What is the Tomatis Method?
Does your child need instructions repeated?
Are they irritated by some sounds or noises?
Does your child find it difficult to concentrate?
Is reading and writing difficult for your child to learn?
Your child may have auditory processing issues which can have an impact on learning, emotions and behaviour. Listen in to the info below…
Your child may hear well but listen poorly
Hearing is an involuntary ability of the ear whilst listening is an active, voluntary skill of the brain to understand the meaning of sounds through the ear. However, barriers ranging from background noise to deep-seated learning and auditory processing difficulties associated with emotional overload can become challenges for you or your child. Build your child’s essential abilities using the Tomatis® Method! Like an ear fitness program, it exercises neural pathways enabling action, perception, and thinking!
Established on neuroplasticity by stimulating the brain
Some people cannot “process” information even when they are hearing it; hence, they have difficulties in listening. So, the Tomatis® Method helps in rewiring these processing connections in the brain via the ear for better learning, communication, and emotional balance. This is achieved by creating unpredictable musical contrasts which surprise the brain and trigger the attentional mechanisms.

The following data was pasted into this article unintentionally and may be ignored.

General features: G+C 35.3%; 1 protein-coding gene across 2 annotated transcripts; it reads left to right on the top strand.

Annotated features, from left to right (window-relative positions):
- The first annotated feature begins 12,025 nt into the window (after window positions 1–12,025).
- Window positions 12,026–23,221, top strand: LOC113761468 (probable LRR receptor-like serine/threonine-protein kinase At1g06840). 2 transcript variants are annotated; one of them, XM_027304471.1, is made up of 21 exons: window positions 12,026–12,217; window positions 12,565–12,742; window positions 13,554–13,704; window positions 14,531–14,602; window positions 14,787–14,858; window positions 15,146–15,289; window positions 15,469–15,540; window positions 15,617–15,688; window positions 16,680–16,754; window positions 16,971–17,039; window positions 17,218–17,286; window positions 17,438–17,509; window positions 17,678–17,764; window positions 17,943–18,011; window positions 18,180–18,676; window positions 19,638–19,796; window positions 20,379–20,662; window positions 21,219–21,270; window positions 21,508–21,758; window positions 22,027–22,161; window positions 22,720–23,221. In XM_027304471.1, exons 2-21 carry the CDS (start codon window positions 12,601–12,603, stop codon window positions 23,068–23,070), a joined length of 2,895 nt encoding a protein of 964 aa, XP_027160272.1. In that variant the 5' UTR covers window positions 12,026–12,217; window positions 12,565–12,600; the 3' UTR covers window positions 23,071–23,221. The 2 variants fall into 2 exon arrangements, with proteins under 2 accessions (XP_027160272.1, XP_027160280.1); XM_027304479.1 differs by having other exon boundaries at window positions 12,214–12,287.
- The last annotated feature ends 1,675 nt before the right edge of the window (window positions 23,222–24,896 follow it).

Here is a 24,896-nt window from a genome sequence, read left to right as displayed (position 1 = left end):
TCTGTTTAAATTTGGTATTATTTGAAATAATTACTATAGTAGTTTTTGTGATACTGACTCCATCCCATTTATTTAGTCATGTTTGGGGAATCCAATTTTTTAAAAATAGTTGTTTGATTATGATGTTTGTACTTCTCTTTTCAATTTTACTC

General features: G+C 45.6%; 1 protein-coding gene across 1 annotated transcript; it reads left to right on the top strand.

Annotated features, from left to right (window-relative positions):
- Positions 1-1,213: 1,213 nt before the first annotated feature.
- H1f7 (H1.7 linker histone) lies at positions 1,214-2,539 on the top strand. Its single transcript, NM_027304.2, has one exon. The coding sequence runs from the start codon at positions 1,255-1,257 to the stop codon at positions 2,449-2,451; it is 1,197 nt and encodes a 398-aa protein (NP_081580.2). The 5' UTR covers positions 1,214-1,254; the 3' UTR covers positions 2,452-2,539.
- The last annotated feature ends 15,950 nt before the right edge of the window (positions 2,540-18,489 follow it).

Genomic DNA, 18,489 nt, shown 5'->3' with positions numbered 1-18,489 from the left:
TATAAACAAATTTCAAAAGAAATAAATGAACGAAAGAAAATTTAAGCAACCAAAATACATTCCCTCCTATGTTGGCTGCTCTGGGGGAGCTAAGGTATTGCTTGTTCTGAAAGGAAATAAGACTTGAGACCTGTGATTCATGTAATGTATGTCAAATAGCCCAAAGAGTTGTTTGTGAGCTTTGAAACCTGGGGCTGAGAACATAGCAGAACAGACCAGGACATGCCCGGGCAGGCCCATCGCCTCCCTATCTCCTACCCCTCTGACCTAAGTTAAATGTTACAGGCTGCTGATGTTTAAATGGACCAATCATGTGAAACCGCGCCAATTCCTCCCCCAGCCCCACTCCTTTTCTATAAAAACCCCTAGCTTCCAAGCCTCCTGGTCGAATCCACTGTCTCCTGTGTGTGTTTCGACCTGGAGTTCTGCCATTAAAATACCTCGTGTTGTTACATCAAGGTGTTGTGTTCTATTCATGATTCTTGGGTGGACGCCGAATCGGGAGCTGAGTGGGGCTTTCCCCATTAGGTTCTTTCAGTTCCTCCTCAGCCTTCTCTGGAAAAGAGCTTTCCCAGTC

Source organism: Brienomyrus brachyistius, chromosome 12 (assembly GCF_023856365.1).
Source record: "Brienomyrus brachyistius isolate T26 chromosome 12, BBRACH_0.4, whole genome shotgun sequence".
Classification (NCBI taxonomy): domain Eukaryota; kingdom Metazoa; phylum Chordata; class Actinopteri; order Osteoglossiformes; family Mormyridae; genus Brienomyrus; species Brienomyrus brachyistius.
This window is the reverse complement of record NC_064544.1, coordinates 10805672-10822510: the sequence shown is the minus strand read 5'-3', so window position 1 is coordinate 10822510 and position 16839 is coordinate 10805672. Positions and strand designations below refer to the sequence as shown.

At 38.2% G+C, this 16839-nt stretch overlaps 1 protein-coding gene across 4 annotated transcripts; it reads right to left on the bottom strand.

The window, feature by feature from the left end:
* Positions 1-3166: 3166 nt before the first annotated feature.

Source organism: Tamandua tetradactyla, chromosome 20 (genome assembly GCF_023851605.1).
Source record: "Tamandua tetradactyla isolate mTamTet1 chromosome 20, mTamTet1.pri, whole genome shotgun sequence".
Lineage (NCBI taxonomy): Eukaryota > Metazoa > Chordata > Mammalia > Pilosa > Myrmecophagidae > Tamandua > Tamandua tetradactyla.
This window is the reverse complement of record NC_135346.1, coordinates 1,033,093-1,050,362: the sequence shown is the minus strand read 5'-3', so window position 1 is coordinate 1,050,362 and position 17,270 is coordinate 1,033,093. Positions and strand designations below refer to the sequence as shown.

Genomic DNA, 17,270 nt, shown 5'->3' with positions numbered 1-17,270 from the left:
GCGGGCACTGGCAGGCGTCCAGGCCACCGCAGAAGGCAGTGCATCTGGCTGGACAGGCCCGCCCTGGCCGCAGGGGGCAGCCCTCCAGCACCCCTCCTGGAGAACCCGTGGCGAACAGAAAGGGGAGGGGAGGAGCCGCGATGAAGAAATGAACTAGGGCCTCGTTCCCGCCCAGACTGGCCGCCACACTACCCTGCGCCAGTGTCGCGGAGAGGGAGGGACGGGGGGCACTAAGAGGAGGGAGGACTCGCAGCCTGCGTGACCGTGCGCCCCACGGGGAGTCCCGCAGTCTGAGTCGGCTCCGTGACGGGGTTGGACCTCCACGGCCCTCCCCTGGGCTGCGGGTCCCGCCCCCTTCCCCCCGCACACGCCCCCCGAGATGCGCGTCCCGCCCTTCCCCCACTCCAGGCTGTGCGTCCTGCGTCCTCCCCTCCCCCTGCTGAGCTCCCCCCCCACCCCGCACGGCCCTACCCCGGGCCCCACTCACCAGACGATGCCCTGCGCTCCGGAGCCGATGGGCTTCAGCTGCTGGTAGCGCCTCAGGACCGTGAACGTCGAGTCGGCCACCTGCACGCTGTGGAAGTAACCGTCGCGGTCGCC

How the Tomatis® Method Can Help
The Tomatis® Method exercises the ear muscles by playing Mozart, Gregorian Chant, and Waltzes with “filters”. These combinations will cause the muscles to tense and relax. These repetitive, stimulation exercises enhances the neural pathways between the ear (vestibule and cochlea), the brain and its connections to the body. In line with the principle of neuroplasticity, the back-and-forth process which eventually changes specific connections in the brain, allow more appropriate responses at the level of the body, which then also improves the person in so many ways: such as balance, coordination, sensory integration, behaviour, emotion, and communication.
"Alone we can do so little; together we can do so much"
– Helen Keller